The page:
Software

Five tips for organizing your Outlook 2010 tasks

Outlook tasks can help you organize and track various projects and commitments even if you're hopelessly disorganized or insanely busy. Here are a few pointers to help you use tasks effectively.

Are you a list-maker? If so, Outlook 2010 can help you create, organize, and assign tasks so that you're sure to get all the items on your to-do list done. You'll find the Tasks tool at the bottom of the Navigation Pane. (If you have a smaller display, the icon may appear as a small symbol in the tools row at the bottom of the Navigation Pane.) You can use these simple tips to streamline your tasks in Outlook 2010.

1: Create a task quickly

You can create a task quickly by clicking the Task tool in the Navigation Pane and then clicking in the Type A New Task text box in the To-Do Bar. Type the new task and press Enter, and the task is added to the bottom of the list. If you want to add details to the task later, you can double-click it in the list and add a start date and end date, update the status and priority, and add notes about the task to be completed.

2: Create new task categories

It's easy to add your own categories s to keep track of tasks that are unique to your business. This helps you see at a glance what kind of task needs to be completed. For example, if you set up Ordering as a Green task, when you see a task marked as green, you'll know that the next item on your list involves ordering new supplies. To set up your own categories, right-click a task, click Categorize, and click All Categories. The Color Categories dialog box appears and you can create new categories, rename existing categories, and add shortcut keys to your new categories so you can mark them as you go.

3: Attach files to a task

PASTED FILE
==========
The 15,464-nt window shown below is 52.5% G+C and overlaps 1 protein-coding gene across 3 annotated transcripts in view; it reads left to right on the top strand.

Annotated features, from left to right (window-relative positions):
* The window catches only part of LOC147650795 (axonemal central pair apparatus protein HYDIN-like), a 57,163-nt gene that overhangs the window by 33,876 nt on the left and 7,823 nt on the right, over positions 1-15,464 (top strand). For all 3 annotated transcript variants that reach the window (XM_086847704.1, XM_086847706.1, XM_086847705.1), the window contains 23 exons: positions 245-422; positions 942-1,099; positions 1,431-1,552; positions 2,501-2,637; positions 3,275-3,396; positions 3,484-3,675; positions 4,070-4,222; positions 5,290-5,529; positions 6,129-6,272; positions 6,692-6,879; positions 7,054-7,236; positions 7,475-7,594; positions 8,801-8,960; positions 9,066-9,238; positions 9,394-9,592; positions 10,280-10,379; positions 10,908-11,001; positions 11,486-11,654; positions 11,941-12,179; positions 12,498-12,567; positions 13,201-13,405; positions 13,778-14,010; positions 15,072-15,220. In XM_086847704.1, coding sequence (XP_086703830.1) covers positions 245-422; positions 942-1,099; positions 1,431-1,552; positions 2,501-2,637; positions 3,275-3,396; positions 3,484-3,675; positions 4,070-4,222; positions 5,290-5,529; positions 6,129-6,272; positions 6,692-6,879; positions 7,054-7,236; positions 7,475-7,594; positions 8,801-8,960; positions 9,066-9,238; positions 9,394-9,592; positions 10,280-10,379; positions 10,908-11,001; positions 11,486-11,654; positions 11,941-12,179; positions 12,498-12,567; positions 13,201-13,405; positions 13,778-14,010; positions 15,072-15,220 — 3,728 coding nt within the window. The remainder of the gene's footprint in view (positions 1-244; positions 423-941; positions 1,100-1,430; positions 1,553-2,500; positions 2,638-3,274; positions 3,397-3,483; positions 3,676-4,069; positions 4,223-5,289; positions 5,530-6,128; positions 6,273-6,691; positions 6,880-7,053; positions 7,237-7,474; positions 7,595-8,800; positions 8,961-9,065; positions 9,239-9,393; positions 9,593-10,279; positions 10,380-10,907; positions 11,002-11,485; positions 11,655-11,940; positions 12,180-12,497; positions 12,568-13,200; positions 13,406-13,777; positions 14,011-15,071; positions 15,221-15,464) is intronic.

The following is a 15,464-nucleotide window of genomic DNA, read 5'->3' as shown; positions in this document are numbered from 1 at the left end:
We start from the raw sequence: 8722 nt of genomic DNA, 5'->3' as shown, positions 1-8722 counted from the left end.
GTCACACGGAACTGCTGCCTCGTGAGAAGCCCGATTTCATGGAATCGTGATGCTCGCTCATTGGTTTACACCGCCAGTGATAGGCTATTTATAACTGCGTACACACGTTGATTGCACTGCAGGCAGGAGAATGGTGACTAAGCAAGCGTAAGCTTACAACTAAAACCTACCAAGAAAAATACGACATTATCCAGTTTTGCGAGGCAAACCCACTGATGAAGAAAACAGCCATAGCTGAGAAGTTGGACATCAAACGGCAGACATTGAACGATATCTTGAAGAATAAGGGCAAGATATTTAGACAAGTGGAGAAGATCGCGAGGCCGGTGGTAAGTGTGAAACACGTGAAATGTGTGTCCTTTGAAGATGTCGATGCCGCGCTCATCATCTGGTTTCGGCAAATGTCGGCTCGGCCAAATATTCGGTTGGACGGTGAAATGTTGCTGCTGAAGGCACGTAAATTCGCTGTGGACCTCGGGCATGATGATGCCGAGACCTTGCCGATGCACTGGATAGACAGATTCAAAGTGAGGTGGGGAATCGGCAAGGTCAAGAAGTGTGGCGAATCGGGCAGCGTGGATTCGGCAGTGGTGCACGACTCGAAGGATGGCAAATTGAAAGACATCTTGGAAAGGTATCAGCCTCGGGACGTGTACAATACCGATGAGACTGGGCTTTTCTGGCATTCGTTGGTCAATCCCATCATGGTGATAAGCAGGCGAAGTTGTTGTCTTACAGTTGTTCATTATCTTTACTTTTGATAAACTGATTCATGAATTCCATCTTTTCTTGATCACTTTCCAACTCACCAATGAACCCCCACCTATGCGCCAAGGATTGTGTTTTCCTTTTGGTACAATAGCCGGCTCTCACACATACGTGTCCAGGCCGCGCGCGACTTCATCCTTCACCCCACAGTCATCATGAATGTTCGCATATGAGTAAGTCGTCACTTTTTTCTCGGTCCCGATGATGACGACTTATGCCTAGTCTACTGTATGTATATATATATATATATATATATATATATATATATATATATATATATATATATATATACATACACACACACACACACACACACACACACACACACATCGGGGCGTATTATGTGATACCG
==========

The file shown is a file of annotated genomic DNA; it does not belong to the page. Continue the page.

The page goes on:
If the task you need to complete will require some research or a closer look at some resource documents, attach those documents directly to the task. That way, they'll be right there where you need them when you're ready to work on the task. For example, if you're getting ready to edit your organization's newsletter, you can attach the newsletter content to the task when you create it. Then when it's time to complete the task, simply open the file, do the editing, save the file, and mark the task as complete.

To add a file to a task, open the task in the Task window, click the Insert tab, and click Attach File. In the Insert File dialog box, navigate to the file you want, select it, and click Insert. The file is added to the task in the comments area (Figure A). To open it, just double-click on it when you're ready to work on the task.

Figure A

You can easily attach files to the task you need to complete.

4: Assign tasks to others

Outlook makes it easy to assign tasks to members of your organization or team. When you assign a task, Outlook sends the task assignment as an email message. The recipient can either accept or reject the task. To assign a task, create it normally. Then, in the Task window, click the Task tab and click Assign Task in the Manage Tasks group. Enter the person's name or click To and choose their name from the Contacts list. If you want Outlook to monitor the status of the task for you, leave the Keep An Updated Copy Of This Task On My Task List check box selected. You can also leave the other option selected so that Outlook lets you know when the task is complete. Click Send to send the task assignment, and relax -- now it's off your desk!

5: Make the Tasks icon easier to access

If creating and assigning tasks is a regular part of your daily work in Outlook, and Tasks doesn't appear as one of the large options at the bottom of the Navigation Pane, you can move Tasks up so that it is visible and easy to access. Just right-click the Tasks icon at the bottom of the Navigation Pane and click Navigation Pane Options. Now, click Tasks, click the Move Up button (Figure B), and click OK. Tasks will appear above Contacts, which means that Contacts on your screen may be relegated to a smaller icon at the bottom of the pane .

Figure B

You can move the display of Tasks up in the Navigation Pane to make it easier to select.

About

Katherine Murray is a technology writer and the author of more than 60 books on a variety of topics, ranging from small business technology to green computing to blogging to Microsoft Office 2010. Her most recent books include Microsoft Office 2010 P...

1 comments
LMHinWEHO
LMHinWEHO

Sometimes the sheer volume on my task list can be overwhelming. CategorieZ is the only thing that keeps me sane. It gives me a dedicated CategorieZ bar with a complete list that I can quickly click to assign my tasks to one or more categories AND it even lets me create Groups of Cagetories. I use the bar for email, contacts and calendar too. Thanks for the good tips.